Comparative toxicity of nanoparticulate CuO and ZnO to soil bacterial communities

Citations of this article
Mendeley users who have this article in their library.


The increasing industrial application of metal oxide Engineered Nano-Particles (ENPs) is likely to increase their environmental release to soils. While the potential of metal oxide ENPs as environmental toxicants has been shown, lack of suitable control treatments have compromised the power of many previous assessments. We evaluated the ecotoxicity of ENP (nano) forms of Zn and Cu oxides in two different soils by measuring their ability to inhibit bacterial growth. We could show a direct acute toxicity of nano-CuO acting on soil bacteria while the macroparticulate (bulk) form of CuO was not toxic. In comparison, CuSO 4 was more toxic than either oxide form. Unlike Cu, all forms of Zn were toxic to soil bacteria, and the bulk-ZnO was more toxic than the nano-ZnO. The ZnSO 4 addition was not consistently more toxic than the oxide forms. Consistently, we found a tight link between the dissolved concentration of metal in solution and the inhibition of bacterial growth. The inconsistent toxicological response between soils could be explained by different resulting concentrations of metals in soil solution. Our findings suggested that the principal mechanism of toxicity was dissolution of metal oxides and sulphates into a metal ion form known to be highly toxic to bacteria, and not a direct effect of nano-sized particles acting on bacteria. We propose that integrated efforts toward directly assessing bioavailable metal concentrations are more valuable than spending resources to reassess ecotoxicology of ENPs separately from general metal toxicity. © 2012 Rousk et al.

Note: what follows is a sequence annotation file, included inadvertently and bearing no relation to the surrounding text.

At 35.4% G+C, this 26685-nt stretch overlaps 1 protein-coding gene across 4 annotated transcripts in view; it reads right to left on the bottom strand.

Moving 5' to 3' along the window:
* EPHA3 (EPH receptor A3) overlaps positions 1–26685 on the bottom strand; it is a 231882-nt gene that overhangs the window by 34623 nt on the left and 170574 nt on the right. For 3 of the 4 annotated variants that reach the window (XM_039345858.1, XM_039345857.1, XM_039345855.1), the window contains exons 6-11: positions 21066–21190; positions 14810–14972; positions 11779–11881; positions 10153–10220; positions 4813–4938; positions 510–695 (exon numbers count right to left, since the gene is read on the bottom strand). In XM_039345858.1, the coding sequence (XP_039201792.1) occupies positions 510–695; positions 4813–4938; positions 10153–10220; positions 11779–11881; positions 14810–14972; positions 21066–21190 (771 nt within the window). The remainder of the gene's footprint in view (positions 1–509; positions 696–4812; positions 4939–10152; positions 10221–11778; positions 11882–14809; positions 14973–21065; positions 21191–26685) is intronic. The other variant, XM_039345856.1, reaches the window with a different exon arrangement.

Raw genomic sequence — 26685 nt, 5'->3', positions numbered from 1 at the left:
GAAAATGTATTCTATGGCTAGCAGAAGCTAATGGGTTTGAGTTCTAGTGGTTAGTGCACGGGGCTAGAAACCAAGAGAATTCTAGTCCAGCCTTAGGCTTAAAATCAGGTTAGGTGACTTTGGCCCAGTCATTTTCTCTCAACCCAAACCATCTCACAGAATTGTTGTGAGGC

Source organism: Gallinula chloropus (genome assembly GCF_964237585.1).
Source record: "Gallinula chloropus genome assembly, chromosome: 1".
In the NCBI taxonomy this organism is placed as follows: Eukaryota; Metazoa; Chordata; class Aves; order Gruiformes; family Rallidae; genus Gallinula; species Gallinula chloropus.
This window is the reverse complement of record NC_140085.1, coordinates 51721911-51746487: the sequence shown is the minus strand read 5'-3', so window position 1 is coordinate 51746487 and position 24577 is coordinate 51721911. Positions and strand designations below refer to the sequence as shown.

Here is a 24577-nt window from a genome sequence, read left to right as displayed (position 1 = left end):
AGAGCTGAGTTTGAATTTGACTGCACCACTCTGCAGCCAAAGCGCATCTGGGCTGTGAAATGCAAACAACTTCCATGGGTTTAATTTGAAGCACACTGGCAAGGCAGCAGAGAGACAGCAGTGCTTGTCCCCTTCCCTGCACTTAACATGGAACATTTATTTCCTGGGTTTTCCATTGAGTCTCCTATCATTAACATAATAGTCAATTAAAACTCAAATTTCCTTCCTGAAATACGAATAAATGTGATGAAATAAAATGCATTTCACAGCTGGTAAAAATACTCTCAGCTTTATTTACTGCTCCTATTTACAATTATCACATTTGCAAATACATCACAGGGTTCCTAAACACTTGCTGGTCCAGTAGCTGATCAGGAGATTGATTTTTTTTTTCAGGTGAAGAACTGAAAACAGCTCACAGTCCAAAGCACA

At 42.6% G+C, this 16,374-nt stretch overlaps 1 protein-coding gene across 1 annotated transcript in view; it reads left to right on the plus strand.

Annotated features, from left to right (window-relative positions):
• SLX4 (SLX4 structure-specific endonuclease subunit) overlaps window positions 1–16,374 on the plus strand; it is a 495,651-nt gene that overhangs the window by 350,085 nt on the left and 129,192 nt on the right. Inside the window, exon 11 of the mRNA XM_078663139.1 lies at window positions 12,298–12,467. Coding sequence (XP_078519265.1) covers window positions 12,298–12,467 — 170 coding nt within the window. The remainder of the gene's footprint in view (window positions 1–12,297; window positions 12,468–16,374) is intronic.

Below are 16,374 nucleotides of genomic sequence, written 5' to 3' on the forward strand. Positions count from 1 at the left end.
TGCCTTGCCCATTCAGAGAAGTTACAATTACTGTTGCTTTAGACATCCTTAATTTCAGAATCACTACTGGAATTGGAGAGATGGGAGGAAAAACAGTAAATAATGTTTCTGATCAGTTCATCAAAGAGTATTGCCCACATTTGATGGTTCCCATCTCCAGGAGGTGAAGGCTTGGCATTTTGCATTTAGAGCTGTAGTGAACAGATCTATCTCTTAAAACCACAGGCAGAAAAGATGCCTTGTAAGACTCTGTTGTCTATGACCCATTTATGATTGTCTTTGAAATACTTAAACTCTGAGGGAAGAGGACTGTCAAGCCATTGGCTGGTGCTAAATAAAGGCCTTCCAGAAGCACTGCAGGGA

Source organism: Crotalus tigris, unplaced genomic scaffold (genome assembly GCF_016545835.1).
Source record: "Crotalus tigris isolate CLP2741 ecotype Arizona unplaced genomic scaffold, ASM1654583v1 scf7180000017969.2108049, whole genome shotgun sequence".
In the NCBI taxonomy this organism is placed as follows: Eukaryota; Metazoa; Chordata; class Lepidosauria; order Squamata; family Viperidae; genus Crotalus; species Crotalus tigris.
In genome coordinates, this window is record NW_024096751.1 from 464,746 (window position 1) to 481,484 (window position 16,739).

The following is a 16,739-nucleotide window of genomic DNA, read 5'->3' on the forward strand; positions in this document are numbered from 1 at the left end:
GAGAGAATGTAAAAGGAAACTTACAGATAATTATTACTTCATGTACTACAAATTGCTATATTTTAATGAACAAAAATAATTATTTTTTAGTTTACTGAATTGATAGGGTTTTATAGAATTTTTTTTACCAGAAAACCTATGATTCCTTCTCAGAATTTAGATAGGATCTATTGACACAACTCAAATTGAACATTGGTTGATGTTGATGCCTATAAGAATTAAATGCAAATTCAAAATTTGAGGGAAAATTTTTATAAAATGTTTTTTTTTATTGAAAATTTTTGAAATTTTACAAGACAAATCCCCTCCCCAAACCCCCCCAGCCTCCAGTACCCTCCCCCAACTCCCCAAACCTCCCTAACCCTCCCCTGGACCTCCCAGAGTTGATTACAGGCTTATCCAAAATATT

Rousk, J., Ackermann, K., Curling, S. F., & Jones, D. L. (2012). Comparative toxicity of nanoparticulate CuO and ZnO to soil bacterial communities. PLoS ONE, 7(3).

Register to see more suggestions

Mendeley helps you to discover research relevant for your work.

Already have an account?

Save time finding and organizing research with Mendeley

Sign up for free